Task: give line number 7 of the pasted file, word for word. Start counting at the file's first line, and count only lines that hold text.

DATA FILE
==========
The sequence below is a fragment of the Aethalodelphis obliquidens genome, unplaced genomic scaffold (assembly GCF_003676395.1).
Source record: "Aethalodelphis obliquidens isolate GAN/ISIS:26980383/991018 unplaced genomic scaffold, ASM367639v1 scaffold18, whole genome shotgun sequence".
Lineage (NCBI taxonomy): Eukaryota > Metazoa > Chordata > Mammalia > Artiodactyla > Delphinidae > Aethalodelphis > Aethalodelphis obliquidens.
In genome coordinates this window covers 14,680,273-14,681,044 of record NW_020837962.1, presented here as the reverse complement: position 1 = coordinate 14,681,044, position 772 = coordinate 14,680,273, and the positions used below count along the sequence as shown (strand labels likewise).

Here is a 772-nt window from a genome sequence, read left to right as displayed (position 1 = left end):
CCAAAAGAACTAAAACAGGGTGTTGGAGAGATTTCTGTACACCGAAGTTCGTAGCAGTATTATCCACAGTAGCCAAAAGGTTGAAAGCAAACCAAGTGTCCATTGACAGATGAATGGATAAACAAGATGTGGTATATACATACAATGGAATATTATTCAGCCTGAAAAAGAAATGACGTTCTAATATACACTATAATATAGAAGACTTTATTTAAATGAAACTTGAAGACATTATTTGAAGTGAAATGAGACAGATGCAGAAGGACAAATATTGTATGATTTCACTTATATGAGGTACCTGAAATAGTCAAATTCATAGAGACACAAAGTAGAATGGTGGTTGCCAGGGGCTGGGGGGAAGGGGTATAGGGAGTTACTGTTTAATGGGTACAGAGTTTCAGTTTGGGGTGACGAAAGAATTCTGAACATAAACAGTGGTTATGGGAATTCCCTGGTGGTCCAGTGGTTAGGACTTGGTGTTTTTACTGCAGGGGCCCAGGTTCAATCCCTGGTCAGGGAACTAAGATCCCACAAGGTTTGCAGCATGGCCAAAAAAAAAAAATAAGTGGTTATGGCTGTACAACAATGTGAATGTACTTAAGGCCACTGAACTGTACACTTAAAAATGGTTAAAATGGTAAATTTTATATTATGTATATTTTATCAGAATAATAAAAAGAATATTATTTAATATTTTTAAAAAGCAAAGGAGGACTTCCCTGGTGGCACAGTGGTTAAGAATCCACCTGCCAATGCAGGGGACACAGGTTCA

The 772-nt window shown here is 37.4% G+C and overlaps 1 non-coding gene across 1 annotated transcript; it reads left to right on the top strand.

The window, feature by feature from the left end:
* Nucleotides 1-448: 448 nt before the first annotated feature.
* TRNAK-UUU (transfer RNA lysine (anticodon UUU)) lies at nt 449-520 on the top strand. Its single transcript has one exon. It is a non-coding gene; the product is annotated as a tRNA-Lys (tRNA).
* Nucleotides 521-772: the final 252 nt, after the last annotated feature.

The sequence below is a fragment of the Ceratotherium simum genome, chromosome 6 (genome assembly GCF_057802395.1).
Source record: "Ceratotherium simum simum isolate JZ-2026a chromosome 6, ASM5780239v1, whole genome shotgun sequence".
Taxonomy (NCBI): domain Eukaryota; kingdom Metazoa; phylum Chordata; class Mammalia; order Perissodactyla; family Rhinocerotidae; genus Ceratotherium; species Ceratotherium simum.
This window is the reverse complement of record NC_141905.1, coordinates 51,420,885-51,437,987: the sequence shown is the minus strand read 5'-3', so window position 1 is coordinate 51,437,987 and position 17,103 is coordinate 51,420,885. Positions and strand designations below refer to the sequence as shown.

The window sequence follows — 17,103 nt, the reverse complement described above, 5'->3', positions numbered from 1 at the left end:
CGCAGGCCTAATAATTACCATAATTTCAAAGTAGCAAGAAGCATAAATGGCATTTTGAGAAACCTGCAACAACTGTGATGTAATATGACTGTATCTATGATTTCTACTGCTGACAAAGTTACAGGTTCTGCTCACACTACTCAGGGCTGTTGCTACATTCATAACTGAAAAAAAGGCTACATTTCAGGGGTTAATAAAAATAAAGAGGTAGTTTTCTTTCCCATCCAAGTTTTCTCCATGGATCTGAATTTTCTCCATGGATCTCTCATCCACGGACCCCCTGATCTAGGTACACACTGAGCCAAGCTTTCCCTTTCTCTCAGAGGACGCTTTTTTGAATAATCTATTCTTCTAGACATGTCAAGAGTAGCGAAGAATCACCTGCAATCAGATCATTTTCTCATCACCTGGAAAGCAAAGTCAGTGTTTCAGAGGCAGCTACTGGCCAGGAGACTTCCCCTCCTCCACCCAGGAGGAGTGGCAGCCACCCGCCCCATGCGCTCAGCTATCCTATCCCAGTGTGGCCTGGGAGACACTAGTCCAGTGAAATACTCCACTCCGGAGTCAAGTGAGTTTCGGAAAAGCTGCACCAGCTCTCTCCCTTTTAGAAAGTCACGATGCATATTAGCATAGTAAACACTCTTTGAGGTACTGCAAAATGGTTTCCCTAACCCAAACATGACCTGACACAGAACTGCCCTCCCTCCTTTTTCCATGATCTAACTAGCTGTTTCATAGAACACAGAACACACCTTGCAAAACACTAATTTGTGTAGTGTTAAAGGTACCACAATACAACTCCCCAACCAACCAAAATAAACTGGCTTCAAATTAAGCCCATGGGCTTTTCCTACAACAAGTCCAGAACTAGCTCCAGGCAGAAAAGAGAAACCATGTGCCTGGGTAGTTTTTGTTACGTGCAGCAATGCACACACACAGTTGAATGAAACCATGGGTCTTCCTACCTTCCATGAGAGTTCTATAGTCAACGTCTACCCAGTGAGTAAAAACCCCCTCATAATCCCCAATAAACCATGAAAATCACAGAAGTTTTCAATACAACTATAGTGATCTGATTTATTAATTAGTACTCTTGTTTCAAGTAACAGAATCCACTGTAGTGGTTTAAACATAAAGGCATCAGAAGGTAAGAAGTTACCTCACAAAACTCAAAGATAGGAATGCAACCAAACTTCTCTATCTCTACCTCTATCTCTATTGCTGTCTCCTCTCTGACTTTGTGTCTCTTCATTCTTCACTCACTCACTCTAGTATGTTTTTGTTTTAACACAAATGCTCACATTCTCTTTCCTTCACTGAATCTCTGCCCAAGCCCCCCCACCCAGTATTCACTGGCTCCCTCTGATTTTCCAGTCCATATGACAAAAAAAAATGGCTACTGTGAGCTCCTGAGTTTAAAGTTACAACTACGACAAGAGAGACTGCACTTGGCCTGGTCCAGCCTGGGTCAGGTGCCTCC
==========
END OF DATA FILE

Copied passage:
The 772-nt window shown here is 37.4% G+C and overlaps 1 non-coding gene across 1 annotated transcript; it reads left to right on the top strand.